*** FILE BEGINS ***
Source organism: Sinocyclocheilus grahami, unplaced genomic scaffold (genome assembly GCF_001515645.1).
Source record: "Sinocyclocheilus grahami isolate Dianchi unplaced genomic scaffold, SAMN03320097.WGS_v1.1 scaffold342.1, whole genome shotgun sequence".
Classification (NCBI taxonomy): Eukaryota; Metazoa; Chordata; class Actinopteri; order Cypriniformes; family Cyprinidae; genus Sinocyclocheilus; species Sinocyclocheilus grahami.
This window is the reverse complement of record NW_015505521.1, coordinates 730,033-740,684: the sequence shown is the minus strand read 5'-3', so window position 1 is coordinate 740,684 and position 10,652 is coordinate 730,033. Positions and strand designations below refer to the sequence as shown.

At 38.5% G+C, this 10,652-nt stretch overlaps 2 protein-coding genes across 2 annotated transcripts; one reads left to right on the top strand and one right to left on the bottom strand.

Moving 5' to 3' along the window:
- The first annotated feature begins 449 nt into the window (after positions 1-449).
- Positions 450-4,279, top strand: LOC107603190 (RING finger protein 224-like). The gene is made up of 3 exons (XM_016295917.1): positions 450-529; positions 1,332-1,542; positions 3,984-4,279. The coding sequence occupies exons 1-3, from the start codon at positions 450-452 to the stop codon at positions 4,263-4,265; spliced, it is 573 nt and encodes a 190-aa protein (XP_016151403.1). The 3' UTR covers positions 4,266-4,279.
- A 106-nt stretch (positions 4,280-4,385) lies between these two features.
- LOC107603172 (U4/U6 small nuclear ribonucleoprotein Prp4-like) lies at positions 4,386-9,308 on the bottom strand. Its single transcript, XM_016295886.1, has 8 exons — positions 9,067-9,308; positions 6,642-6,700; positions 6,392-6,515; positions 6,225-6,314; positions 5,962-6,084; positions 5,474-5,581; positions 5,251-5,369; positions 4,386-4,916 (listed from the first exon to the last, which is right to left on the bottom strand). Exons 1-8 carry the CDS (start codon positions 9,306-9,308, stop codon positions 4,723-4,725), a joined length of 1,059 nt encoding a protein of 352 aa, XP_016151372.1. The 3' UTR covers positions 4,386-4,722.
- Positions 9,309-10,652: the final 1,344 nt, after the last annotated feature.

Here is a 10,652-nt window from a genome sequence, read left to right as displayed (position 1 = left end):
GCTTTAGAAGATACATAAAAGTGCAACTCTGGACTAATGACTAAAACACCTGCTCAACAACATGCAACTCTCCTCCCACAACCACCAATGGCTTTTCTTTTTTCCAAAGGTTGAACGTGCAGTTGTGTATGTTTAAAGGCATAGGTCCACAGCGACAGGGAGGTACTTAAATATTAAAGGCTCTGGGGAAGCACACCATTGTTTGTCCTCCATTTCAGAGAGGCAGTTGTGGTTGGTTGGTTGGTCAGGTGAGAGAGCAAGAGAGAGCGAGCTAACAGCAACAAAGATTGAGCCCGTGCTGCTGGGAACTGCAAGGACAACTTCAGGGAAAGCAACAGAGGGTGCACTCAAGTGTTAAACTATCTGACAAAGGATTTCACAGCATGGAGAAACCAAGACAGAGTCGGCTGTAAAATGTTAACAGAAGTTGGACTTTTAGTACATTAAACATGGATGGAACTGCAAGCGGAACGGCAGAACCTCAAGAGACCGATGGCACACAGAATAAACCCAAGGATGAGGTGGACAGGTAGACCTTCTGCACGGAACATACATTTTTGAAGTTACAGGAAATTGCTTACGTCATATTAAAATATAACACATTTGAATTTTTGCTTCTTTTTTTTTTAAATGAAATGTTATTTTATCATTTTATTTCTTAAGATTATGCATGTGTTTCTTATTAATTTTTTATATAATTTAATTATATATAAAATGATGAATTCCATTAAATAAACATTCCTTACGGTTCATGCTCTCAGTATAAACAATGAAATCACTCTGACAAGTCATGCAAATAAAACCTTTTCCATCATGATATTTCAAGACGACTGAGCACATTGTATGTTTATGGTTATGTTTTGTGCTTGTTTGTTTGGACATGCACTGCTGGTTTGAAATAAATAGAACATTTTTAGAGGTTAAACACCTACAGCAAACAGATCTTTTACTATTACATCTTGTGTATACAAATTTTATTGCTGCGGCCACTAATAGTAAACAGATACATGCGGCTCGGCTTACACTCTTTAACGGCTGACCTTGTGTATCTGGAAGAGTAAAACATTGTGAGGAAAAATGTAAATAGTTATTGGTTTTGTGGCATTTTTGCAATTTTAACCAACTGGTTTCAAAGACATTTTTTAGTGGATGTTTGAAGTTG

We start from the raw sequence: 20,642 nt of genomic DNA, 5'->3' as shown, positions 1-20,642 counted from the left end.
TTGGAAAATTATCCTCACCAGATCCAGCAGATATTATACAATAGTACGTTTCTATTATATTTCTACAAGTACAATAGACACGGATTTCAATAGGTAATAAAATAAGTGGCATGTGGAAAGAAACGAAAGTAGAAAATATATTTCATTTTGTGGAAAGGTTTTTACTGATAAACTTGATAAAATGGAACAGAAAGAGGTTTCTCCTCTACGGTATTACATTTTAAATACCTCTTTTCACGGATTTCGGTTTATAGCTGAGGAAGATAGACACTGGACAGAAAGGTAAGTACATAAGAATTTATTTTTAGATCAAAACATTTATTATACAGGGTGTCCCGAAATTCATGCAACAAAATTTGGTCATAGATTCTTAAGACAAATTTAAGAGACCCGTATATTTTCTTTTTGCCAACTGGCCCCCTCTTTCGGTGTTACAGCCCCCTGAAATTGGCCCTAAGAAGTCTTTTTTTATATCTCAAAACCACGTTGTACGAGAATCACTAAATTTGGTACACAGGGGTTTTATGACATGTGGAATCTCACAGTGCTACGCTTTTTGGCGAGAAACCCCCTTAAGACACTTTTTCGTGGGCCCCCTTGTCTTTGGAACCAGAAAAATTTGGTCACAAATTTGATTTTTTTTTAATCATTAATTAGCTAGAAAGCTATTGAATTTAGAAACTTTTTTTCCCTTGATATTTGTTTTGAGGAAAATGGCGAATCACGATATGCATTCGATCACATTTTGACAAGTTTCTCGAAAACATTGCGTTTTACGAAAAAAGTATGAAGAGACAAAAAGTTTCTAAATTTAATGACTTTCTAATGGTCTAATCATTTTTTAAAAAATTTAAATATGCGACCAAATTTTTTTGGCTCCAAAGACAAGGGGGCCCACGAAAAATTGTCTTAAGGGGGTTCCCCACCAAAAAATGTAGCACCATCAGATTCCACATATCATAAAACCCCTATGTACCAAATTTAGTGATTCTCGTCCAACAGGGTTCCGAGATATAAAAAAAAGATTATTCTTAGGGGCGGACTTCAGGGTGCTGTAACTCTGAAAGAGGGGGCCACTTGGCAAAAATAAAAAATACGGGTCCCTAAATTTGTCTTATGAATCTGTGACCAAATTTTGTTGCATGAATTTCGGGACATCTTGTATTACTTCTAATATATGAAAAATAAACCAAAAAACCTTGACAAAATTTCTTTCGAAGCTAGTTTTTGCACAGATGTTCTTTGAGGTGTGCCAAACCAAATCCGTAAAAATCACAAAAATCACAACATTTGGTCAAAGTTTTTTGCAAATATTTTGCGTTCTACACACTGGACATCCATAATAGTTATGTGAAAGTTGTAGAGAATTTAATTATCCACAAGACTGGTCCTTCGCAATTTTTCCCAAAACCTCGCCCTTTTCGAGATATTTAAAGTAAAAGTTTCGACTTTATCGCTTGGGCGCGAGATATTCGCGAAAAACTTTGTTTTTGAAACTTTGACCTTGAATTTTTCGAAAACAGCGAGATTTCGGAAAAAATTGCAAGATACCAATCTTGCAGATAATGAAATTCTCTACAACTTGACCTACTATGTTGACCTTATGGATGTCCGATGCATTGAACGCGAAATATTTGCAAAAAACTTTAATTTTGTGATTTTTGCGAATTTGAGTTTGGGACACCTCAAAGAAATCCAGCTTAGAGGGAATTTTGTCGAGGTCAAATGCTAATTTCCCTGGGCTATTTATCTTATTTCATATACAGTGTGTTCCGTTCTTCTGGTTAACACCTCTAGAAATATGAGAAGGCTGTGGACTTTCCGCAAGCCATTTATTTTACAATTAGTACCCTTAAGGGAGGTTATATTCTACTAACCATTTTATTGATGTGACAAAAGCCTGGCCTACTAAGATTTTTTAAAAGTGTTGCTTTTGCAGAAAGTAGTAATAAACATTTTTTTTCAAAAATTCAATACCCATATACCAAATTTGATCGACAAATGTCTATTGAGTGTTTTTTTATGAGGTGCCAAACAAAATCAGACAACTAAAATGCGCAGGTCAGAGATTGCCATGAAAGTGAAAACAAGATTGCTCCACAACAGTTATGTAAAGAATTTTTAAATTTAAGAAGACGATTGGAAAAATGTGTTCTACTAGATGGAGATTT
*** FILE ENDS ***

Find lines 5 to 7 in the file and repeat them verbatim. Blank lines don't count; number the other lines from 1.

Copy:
At 38.5% G+C, this 10,652-nt stretch overlaps 2 protein-coding genes across 2 annotated transcripts; one reads left to right on the top strand and one right to left on the bottom strand.

Moving 5' to 3' along the window:
- The first annotated feature begins 449 nt into the window (after positions 1-449).